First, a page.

askflipscience, orange juice

Welcome to #AskFlipScience, where we answer even the strangest, silliest questions with science!

This week’s question: Why does orange juice taste weird after brushing?

Picture this: It’s a Monday morning, you’ve just finished dressing up, and you’re ready to leave for work. Before heading out, you decide to grab yourself a glass of orange juice. You take a big gulp, expecting some orangey goodness in your mouth, and then… bam.

Whatever you’re drinking, it doesn’t taste like orange juice at all. There’s this bitter, tart feeling in your mouth that makes you think you’ve swallowed some sort of cleaning product. But before you throw away the rest of the juice, you remember exactly you did before that: you brushed your teeth.

Turns out, there’s a really funny way toothpaste messes with your tastebuds – and in turn, your orange juice.

Your mouth has thousands of taste buds (mostly concentrated in the tongue) that help you differentiate the 5 most common flavors: salty, savory, sour, sweet, and bitter. These flavors come in differently shaped molecules that your tastebuds will sort accordingly. Every time you eat food, your tastebuds go through a complicated chemical process — sort of like a mix-and-match puzzle where they match the correct shape to the correct taste.

This puzzle gets slightly more complicated once toothpaste gets involved. See, most commercial cleaning products have a chemical called sodium lauryl sulfate (SLS). It’s what creates the foam in your mouth when you brush. It’s like a detergent for your teeth during brushing, helping the other chemicals get to where they need to be much easier.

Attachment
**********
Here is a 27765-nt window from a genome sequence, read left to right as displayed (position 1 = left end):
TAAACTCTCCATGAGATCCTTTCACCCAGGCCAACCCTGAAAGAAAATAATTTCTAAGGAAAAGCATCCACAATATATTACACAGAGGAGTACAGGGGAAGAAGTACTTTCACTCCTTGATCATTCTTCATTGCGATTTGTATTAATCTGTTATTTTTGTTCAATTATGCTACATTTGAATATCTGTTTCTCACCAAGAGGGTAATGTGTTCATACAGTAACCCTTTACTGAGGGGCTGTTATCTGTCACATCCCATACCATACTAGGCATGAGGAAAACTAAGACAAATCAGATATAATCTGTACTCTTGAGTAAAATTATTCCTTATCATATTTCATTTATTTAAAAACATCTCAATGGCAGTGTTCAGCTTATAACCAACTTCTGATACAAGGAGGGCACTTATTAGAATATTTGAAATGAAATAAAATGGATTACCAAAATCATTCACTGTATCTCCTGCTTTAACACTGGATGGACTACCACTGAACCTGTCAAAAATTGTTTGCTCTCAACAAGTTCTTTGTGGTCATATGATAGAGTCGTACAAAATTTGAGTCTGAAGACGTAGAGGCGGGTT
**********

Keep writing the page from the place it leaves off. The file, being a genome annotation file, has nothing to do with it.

However, SLS has a very unique side effect: it not only renders your tastebuds almost incapable of detecting sweetness, but also amplifies your sensitivity to bitterness.

Once orange juice gets thrown into the mix, your taste buds are thrown for a loop. As a citric fruit, oranges are already naturally bitter. That’s why most companies who make orange juice throw in generous amounts of sugar. But if you just brushed your teeth before drinking orange juice… well, you know the rest.

The good news, however, is that since your mouth is constantly producing saliva to normalize the chemical environment, the effects of SLS on your tastebuds only last for a short while. It’s similar to how your mouth stops feeling minty shortly after brushing your teeth.

Next time that you drink orange juice, try to remember how recently you’ve brushed your teeth before taking a big swig. Trust us, you (and your tastebuds) will thank you for it.

Cover photo: Pexels



Author: Kyle Edralin

A writer, creative, and craftsman – Kyle (or as his friends call him, Phenex) trawls the internet for interesting science stories to share to the aforementioned friends. He has since decided to bring this pursuit to a much wider audience, and is working delivering this kind of information in a way that makes much more sense than his usual ramblings. He is also very fond of penguins.